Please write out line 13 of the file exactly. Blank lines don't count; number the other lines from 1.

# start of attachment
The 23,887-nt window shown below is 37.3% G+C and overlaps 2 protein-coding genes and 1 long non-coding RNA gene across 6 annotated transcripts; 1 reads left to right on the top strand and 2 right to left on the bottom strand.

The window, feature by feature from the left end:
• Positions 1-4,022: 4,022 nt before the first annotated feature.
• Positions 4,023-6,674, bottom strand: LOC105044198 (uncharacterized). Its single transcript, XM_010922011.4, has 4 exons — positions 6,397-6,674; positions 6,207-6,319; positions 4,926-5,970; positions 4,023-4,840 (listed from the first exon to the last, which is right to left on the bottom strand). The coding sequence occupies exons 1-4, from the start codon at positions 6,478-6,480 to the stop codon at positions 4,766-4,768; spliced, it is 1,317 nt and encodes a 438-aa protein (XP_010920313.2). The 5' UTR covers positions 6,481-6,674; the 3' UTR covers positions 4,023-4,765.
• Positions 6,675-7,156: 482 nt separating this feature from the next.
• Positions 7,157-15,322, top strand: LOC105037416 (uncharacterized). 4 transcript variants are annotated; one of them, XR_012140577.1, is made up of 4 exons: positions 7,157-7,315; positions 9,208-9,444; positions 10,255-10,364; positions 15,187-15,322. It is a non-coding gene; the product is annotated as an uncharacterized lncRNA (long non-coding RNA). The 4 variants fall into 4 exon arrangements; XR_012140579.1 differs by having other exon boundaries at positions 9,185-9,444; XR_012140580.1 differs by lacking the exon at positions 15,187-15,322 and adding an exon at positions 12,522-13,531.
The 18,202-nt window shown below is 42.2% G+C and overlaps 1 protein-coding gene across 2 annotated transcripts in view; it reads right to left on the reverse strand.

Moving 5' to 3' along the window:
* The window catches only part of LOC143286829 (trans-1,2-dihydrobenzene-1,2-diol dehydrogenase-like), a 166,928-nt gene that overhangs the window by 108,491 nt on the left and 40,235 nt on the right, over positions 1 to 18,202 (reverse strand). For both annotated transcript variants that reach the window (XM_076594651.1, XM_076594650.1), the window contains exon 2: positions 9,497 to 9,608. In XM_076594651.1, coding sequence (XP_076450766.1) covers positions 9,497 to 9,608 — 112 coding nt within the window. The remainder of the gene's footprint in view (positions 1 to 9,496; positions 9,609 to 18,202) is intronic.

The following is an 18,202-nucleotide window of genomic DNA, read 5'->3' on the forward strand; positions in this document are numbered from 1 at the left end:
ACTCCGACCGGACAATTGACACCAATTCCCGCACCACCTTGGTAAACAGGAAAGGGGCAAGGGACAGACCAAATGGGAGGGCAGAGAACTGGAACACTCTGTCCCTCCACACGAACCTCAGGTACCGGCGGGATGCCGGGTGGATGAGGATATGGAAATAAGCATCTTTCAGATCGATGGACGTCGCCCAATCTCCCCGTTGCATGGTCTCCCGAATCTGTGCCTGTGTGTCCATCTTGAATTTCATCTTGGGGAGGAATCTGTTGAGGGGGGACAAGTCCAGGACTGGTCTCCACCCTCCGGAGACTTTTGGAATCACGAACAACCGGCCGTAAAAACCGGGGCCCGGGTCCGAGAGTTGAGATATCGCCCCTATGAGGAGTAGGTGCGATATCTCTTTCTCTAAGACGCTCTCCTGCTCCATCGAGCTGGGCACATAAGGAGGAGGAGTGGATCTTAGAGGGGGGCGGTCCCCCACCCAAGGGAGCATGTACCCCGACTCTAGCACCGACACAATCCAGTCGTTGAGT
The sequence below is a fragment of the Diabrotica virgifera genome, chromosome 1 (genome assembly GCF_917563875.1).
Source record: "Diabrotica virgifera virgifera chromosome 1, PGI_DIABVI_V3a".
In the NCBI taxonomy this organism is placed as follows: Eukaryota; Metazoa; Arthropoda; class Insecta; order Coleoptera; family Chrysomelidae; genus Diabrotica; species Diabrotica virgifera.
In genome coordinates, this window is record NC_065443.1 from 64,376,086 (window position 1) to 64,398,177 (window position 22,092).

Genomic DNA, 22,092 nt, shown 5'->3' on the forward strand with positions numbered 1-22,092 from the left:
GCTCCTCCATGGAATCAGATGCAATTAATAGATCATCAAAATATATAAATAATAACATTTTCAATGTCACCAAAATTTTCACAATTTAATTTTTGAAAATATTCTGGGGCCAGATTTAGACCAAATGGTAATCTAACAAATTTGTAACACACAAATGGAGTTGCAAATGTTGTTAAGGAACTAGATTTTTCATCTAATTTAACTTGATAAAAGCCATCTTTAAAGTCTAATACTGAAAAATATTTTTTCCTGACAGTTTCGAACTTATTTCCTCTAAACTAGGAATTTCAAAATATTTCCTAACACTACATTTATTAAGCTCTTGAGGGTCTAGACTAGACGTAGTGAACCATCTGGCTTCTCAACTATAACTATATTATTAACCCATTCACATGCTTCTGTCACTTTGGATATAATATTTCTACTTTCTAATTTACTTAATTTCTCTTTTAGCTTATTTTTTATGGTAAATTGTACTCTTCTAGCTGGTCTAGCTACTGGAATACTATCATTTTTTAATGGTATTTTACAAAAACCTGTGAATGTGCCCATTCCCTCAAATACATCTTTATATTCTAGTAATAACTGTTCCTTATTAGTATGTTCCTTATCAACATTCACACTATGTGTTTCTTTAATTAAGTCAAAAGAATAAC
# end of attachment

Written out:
Source record: "Diabrotica virgifera virgifera chromosome 1, PGI_DIABVI_V3a".